Walking my daughter in to school today, she pointed to a boy a few feet in front of us.
“Yesterday I was playing ‘What’s the time Mr Wolf’ with my friends, and while I was frozen he walked up and burped in my face,” she shared.
“That’s disgusting – what did you say?” I replied.
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“Nothing. If I moved I would be out and I didn’t want to lose the game.”
As I thought about how to tactfully discuss consent and permission with my 7-year-old daughter, my blood was boiling.
Because, let’s be real, it’s just a burp. On its own – not a big deal. But it’s the start of a pattern of behaviour that can lead to so much more.
The issue of sexual consent has been in the headlines this week, after the woman Luke Lazurus allegedly raped came forward to share her side of the story. I say allegedly, because Luke was ultimately acquitted of all charges, but anyone who reads the undisputed facts about what happened would surely have a problem agreeing that she consented.
This is the absolute worst end of the scale of what can happen, and it reveals that the discussion around consent needs to be broader. It begins with smaller acts of dominance and aggression – as when boys grow into men thinking they can do (and deserve to get) everything they want, we run into trouble.
It’s things like: don’t tell her what to wear, or what not to wear.
Don’t assume that where you want to go and what you want to do is the final word.
Don’t tell her how she should wear her hair, or what opinions she should have.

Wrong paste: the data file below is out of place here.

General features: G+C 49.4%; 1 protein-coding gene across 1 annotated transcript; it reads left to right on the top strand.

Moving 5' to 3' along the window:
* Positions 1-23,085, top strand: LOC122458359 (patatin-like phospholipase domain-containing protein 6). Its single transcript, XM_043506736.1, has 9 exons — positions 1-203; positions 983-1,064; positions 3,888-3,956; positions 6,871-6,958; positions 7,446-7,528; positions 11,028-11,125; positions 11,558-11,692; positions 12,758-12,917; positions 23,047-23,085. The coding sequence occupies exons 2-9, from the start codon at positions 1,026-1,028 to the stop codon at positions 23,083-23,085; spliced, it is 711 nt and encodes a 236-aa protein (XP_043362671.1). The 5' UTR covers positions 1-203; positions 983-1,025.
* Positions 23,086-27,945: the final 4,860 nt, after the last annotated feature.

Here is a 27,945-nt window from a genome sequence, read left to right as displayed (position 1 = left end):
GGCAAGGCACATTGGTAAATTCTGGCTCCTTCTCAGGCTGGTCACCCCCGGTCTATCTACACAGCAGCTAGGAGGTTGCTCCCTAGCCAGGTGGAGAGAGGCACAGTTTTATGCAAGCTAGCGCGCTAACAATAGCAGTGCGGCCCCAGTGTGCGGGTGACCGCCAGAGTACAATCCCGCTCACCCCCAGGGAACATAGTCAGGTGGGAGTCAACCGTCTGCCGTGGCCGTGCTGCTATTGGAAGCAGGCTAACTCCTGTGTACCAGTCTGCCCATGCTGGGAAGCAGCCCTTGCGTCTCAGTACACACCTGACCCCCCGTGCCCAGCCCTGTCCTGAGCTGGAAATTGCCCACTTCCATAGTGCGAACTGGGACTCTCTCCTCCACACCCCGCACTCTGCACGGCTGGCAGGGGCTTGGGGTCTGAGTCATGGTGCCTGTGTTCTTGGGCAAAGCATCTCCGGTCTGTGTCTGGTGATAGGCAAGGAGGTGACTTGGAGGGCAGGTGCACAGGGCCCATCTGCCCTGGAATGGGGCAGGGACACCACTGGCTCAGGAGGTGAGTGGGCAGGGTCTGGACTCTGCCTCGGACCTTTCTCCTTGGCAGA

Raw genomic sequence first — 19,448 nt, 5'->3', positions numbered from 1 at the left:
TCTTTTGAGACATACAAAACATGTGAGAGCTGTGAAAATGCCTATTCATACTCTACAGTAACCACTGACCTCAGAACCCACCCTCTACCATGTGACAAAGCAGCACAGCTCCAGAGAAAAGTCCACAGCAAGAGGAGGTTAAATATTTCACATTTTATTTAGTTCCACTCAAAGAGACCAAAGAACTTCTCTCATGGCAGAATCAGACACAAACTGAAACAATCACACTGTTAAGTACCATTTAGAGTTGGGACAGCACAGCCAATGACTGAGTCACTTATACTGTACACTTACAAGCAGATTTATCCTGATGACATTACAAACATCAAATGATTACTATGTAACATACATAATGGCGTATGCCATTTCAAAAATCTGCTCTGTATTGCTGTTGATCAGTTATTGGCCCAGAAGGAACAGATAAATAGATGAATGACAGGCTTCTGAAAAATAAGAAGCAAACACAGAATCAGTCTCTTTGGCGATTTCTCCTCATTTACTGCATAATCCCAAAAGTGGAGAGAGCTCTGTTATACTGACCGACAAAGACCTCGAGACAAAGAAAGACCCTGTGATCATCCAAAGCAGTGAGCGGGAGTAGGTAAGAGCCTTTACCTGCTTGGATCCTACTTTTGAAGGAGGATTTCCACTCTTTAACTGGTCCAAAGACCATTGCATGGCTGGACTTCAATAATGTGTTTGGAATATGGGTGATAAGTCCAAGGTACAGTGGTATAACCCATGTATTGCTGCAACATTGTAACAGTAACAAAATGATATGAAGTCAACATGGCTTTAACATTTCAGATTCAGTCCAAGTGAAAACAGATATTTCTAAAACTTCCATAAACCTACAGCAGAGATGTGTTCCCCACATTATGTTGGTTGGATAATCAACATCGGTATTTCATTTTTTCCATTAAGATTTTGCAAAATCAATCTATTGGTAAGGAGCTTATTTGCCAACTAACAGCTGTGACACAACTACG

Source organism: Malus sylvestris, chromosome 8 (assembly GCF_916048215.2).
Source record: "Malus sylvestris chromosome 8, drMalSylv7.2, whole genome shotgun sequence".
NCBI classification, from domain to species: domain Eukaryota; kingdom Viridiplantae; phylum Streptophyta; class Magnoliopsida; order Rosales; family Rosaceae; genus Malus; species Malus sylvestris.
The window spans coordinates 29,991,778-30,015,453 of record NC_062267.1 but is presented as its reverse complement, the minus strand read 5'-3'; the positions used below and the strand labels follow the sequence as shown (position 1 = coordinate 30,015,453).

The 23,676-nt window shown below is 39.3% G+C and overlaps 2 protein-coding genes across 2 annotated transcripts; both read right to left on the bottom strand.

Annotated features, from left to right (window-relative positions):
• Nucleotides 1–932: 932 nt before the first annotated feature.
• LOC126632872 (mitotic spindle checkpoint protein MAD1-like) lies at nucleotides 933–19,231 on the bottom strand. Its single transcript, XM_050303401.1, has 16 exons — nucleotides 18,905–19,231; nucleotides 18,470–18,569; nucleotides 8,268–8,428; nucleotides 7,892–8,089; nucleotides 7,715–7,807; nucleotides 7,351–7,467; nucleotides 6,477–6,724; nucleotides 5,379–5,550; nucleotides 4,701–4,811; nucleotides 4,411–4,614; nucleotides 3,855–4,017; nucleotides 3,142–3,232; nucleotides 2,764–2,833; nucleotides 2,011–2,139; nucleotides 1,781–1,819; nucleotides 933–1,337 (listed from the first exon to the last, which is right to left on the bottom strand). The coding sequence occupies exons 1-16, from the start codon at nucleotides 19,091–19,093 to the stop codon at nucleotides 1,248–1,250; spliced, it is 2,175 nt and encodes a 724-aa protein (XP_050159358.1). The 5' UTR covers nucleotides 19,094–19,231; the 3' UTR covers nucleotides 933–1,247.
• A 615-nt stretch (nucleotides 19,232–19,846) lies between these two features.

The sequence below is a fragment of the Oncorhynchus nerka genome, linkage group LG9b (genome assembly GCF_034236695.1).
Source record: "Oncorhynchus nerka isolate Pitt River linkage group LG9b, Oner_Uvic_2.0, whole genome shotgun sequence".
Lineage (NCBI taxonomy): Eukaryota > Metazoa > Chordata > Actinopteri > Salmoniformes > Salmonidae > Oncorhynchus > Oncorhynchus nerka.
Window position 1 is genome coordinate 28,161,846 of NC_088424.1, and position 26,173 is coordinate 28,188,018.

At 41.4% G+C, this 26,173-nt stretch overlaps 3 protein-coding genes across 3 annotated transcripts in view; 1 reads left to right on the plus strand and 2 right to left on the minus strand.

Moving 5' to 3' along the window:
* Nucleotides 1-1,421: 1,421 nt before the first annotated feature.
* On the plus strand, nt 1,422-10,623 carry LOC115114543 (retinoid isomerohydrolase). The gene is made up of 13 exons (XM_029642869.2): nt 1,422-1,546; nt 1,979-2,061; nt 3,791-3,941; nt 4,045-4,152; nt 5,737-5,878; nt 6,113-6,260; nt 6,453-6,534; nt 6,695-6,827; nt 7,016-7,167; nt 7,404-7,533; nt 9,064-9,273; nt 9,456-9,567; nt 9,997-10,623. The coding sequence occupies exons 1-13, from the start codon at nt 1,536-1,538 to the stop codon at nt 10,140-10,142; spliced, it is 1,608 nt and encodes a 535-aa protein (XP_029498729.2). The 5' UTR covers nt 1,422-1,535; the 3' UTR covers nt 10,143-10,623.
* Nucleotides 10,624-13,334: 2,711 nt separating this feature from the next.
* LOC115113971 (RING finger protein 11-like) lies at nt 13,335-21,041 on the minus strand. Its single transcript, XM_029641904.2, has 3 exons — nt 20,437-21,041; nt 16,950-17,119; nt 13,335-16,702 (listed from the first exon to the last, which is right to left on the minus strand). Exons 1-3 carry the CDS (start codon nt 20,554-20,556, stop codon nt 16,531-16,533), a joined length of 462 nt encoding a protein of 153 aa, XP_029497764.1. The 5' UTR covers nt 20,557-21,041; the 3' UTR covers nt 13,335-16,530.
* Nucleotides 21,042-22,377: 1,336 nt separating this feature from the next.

Don’t put your hand on her body, unless she’s flirting with you and into it.
Don’t try to kiss a girl unless you’ve been given the green light.
Don’t burp in her God damned face, believing that it’s your right to show dominance because you’re a boy.
These habits start early. My son is 2. We were at the park and he started pushing another little girl on a big, round swing. I said to him: “Is she okay with you pushing her? Make sure she wants you to push her before you do.”
Consent doesn’t have to be all about sex, and there are things we can do to teach our kids about respecting others from an early age. A move in this direction could help us a reach a point where men don’t seek mere consent; they seek enthusiastic consent. A willing sexual partner, as opposed to someone who hasn’t said ‘no’ clearly enough.
Either that, or we could flip the discussion entirely, and put the onus on men in these discussions.
“If he didn’t want to be charged with sexual assault, then he should not put himself in a situation like that. I mean, clearly he was asking for it by separating the girl from her friends and taking her to a back alley. What was he thinking? He was asking for a rape trial. If he didn’t want to be accused of assault and have his reputation dragged through the mud, he shouldn’t have gotten so drunk.”
The conversation never goes like this, though, does it?